September 14, 2021
Given the change of course that has happened in the world, we wanted to provide expert opinions on what aspiring graduates can do to start off their careers in an uncertain economic climate. We wanted to know what skills will be more important, where the economy is doing relatively well, and if there will be any lasting effects on the job market.
Companies are looking for candidates that can handle the new responsibilities of the job market. Recent graduates actually have an advantage because they are comfortable using newer technologies and have been communicating virtually their whole lives. They can take what they've learned and apply it immediately.
We spoke to professors and experts from several universities and companies to get their opinions on where the job market for recent graduates is heading, as well as how young graduates entering the industry can be adequately prepared. Here are their thoughts.
University of Minnesota
Penn State Behrend
U.S. Environmental Protection Agency
Indiana University Bloomington
SUNY College of Environmental Science and Forestry
University of Minnesota, Morris
Point Loma Nazarene University
New Mexico Institute of Mining and Technology
Colorado Mountain College
University of South Dakota
Yale University professor
University of Minnesota
Department of Civil, Environmental, and Geo- Engineering
Erin Surdo Ph.D.: Students with strong oral communication and project management skills and technical background in material balances and fluid mechanics often succeed in environmental engineering careers.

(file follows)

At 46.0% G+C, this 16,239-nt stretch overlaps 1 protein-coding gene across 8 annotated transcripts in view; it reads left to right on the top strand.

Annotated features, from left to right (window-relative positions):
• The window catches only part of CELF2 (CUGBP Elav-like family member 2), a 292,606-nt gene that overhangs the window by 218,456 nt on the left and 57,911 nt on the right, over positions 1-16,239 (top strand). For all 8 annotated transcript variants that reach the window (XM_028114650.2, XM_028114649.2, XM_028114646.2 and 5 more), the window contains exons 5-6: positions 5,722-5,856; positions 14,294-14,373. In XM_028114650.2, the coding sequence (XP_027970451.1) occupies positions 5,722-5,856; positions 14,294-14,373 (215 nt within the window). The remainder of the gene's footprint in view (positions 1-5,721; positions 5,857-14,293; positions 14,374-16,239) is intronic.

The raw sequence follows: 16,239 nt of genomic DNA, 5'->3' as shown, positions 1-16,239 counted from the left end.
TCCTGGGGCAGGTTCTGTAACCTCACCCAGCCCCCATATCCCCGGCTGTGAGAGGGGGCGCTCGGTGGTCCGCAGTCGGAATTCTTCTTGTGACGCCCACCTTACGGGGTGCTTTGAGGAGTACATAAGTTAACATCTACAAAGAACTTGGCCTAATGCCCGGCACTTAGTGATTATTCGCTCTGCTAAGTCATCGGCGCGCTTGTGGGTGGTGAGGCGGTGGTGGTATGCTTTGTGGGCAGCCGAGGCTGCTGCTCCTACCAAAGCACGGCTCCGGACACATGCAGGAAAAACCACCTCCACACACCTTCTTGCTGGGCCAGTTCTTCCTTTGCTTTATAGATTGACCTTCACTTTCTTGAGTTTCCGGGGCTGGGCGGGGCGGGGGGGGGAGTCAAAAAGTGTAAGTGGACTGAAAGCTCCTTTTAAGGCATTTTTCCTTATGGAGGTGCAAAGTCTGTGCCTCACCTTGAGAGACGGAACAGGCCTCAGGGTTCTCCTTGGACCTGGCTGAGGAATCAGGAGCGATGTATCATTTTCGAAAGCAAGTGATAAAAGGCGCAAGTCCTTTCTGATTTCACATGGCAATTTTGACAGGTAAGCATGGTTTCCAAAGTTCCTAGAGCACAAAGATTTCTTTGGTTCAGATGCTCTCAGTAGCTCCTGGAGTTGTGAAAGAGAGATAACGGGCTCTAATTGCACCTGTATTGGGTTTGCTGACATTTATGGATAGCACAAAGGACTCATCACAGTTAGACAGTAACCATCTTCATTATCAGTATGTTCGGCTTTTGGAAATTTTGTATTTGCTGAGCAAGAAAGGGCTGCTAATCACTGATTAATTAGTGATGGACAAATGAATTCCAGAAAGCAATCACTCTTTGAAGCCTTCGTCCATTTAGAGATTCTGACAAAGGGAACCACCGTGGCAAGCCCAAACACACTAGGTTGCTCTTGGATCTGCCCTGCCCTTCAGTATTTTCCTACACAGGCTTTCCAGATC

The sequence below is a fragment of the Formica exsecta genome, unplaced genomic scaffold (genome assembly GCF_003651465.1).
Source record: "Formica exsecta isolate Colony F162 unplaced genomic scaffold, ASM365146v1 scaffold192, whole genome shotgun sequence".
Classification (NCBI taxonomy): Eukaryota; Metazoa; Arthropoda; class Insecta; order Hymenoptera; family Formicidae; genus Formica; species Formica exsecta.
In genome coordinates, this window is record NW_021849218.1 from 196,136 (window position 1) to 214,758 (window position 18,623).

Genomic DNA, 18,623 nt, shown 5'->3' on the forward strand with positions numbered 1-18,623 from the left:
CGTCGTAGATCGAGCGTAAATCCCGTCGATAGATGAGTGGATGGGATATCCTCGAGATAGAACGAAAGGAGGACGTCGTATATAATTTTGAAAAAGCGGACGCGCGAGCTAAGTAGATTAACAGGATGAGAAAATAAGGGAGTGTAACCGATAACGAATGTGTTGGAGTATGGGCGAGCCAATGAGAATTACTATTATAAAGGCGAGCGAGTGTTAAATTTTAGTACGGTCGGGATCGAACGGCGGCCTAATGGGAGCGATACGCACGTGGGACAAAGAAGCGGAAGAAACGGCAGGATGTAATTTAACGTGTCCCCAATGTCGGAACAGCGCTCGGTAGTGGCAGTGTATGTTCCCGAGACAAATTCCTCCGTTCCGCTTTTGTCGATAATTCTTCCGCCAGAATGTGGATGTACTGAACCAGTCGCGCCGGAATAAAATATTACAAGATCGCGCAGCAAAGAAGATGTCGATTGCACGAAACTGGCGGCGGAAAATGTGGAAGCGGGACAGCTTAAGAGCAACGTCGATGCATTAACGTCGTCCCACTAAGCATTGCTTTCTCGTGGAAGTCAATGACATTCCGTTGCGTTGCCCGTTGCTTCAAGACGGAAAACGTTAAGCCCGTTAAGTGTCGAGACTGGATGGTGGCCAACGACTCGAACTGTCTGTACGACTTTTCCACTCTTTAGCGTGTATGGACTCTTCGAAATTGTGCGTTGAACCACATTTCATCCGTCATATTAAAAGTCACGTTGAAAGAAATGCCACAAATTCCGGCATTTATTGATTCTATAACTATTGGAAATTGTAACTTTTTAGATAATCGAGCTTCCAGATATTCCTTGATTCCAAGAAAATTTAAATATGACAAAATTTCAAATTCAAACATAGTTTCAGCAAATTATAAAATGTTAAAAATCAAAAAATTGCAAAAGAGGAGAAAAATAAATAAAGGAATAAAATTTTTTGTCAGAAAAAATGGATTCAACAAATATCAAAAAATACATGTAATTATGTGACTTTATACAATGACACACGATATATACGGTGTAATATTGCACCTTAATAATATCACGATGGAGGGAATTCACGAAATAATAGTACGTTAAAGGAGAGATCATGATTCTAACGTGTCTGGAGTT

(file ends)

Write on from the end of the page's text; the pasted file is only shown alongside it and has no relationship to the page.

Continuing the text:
Environmental Science Department
Logan Brenner Ph.D.: It is really impressive to see some type of research experience outlined on a resume and related output, such as a presentation or poster at a conference or some other public venue or an article. It is important that you clearly explain the research project on the resume or CV to highlight its relevance to whatever job you are applying for. Maybe the content is relevant, or instead, it is the skills that you learned. Honestly, it is becoming much more commonplace to see a research project on a resume, so I would almost say that it is a critical component. Conducting research indicates that you can work independently and/or in a team, solve problems, and think creatively and critically. Summarizing your findings in a conference presentation or a write-up shows that you can distill and communicate your most important and compelling conclusions and that you can finish a project.
Logan Brenner Ph.D.: It is rare that someone will solve a problem, answer a research question, or make a discovery on their own. As is the case in many science fields, collaboration is key, so working in a team is critical. To do this effectively, you must collaborate with people who may have different work styles than you, be comfortable with delegation and self-assigning responsibilities, communicate and resolve conflict, know when to be a leader, and follow someone else's lead, and manage your time. From an environmental science perspective, our world is becoming ever more complex, and the best way to address complex problems is with a group of diverse minds. We need to have an open mind, start approaching problems creatively, and consider the value of having varied educational and professional training and multiple perspectives.
Your science will mean little and have minimal impact if you can't explain it to anyone who asks. As an environmental scientist, you will undoubtedly have to communicate your work to varied audiences ranging from professionals in your field to the general public. Therefore, you need to recognize your audiences and meet them at their level to get your ideas across. What is most impressive is not a lecture full of unnecessary jargon that obscures your point but instead a few succinct and eloquent sentences using universally understood language.